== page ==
**Trigger Warning: The following contains talk of sexual assault and rape.**
I see it almost daily. Photographers posting in groups asking for advice on how to attract LGBTQ clients or wanting to know what language to use or photographers saying that they "love gay people" or that want more diversity in this industry. But when push comes to shove, these same photographers retreat to their white, straight, cisgendered, detail driven, magazine worthy worlds and label those of us that call them out "hypersensitive." Same could be said for boudoir photographers who say that they see their job as one that empowers women, but in reality they are just interested in creating overly sexed images designed only for the male gaze, all while leaving their client to figure out what that says about them. And I've had enough.
Right now the photography world is exploding with women coming forward to report accounts of sexual assault and rape by well known, established male photographers. These incidents are happening at photography workshops, conferences, and conventions, at private mentoring, online and at wedding industry events by men in positions of power. And there are countless others who have yet to come forward because they know that naming their attacker could bankrupt their business.
When I scroll through facebook, time and time again I see women saying something wrong is happening and those who reply ask for proof, dismiss it, discredit her, defend the accused, or just straight up ignore her. We don't want our worlds disrupted, we don't want to believe people we care about our admire are capable of these things, until it happens to us. And it happens in every area of life I participate in, so often so it feels even normal to me. I have caught myself so many times questioning what someone says instead of immediately saying "how can I help? Thank you for bring this to my attention. I believe you." And it is something I am working on daily to undo that mindset because I want to be the first person to say "I believe you."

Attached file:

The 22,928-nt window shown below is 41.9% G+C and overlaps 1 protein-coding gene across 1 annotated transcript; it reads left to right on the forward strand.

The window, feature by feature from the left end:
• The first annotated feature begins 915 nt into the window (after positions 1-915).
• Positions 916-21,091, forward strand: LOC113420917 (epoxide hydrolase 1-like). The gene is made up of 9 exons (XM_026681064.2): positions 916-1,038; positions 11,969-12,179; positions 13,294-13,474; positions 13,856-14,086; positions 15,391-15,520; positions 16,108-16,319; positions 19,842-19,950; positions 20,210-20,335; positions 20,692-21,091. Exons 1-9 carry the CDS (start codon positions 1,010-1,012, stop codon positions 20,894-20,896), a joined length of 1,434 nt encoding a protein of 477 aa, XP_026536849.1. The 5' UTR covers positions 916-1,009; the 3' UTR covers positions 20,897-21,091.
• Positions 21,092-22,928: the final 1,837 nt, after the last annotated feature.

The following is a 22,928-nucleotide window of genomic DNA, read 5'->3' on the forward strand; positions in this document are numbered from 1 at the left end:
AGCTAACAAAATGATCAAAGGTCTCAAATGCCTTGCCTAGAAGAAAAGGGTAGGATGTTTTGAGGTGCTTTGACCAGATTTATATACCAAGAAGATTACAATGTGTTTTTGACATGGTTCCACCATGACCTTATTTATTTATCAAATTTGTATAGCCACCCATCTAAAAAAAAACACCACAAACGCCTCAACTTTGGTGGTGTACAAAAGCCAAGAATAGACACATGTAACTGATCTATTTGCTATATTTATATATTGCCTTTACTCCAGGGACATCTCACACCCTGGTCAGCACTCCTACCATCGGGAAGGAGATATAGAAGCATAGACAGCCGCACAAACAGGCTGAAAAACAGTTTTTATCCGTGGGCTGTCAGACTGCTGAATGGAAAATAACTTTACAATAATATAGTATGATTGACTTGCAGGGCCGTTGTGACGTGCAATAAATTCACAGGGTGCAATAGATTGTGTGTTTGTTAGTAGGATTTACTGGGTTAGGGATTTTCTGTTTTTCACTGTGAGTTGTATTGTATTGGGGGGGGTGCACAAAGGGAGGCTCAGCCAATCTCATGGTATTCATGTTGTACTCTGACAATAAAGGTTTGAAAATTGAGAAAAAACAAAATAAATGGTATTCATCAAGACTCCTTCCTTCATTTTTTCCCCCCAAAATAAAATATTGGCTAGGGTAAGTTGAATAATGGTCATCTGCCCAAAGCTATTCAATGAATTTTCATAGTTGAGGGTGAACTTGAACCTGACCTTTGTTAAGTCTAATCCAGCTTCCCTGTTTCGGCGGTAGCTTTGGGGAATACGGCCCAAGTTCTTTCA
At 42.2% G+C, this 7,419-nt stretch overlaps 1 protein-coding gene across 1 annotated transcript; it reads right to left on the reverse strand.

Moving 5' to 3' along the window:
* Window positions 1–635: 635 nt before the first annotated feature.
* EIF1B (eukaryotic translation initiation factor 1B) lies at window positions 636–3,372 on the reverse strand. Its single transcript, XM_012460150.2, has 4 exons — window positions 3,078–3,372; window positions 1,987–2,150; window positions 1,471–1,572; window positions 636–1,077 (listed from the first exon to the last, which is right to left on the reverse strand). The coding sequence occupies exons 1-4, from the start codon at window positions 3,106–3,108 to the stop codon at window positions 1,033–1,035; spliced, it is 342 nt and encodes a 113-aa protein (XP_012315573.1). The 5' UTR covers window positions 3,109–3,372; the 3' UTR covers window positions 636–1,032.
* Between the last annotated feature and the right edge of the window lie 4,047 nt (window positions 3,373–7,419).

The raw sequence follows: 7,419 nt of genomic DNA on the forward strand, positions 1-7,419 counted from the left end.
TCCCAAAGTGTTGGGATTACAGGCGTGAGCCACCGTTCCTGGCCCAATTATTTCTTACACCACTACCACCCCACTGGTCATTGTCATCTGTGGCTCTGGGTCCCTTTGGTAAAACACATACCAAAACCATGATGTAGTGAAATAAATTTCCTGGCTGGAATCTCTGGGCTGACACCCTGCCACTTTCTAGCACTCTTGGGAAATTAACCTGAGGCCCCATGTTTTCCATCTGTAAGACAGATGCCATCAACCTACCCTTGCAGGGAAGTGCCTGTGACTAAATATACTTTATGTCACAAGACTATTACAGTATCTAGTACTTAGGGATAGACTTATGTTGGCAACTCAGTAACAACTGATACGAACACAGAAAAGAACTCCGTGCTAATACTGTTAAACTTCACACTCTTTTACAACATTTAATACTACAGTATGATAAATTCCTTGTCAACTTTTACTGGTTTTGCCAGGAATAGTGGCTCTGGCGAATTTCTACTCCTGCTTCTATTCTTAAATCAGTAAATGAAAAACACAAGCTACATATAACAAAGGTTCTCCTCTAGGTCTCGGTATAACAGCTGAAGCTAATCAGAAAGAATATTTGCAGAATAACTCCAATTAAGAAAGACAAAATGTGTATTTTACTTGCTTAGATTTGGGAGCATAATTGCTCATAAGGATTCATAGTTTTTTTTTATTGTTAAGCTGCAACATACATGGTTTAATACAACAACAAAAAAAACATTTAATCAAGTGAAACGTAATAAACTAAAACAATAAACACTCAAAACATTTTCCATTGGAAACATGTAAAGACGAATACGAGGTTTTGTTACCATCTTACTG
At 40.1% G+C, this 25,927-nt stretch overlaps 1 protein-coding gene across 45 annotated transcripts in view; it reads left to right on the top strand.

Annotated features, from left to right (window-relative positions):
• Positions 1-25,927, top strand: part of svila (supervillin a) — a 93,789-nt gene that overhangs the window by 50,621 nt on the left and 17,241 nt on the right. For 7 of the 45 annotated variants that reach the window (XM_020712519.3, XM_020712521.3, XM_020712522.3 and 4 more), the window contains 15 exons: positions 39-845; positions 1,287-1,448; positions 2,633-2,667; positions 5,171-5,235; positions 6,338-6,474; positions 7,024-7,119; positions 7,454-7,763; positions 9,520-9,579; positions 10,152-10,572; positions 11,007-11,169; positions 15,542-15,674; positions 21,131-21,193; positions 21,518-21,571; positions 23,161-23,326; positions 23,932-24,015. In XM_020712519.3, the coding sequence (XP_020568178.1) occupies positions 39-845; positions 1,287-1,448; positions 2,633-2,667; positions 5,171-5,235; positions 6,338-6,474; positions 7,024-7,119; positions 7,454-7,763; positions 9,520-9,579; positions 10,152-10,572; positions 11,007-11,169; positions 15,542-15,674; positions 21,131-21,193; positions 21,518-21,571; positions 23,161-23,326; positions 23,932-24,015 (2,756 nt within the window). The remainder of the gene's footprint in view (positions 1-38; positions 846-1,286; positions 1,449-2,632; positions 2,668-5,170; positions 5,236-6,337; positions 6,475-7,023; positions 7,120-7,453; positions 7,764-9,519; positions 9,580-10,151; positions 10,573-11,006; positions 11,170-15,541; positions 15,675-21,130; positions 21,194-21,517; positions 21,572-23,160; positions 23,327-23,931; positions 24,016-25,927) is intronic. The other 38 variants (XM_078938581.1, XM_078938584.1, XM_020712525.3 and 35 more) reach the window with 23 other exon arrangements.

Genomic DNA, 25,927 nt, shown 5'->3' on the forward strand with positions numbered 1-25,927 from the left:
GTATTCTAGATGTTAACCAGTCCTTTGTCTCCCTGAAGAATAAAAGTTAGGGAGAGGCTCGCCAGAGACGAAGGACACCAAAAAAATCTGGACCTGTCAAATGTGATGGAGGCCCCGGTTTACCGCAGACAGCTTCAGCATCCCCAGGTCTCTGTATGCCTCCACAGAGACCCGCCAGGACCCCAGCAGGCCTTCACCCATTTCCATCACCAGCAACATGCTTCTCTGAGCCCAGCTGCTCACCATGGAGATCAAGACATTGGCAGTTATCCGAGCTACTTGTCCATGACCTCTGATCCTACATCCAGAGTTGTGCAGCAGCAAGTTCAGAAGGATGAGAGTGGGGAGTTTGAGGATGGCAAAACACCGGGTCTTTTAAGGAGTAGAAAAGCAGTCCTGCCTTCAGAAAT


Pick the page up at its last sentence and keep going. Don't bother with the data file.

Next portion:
As a wedding photographer who largely serves the LGBTQ+ community, I am ever trying to put myself in the shoes of those who are different than me. Our community is full of people and experiences I can't relate to or understand and I know that I ever need to grow in how I treat others. When a friend and client mentioned to me that her wedding photographer didn't blog her wedding (and she was the only wedding that photographer didn't blog all year) and that she felt it was because they were her only queer wedding, I shared that with a photography group I am in hoping that others would see how this made a client feel.
When people tell me "this thing happened to me" I try to always believe them. To not question it. Not doubt it. Not dismiss it. Not lessen it. Just believe them. And to be better at that everyday.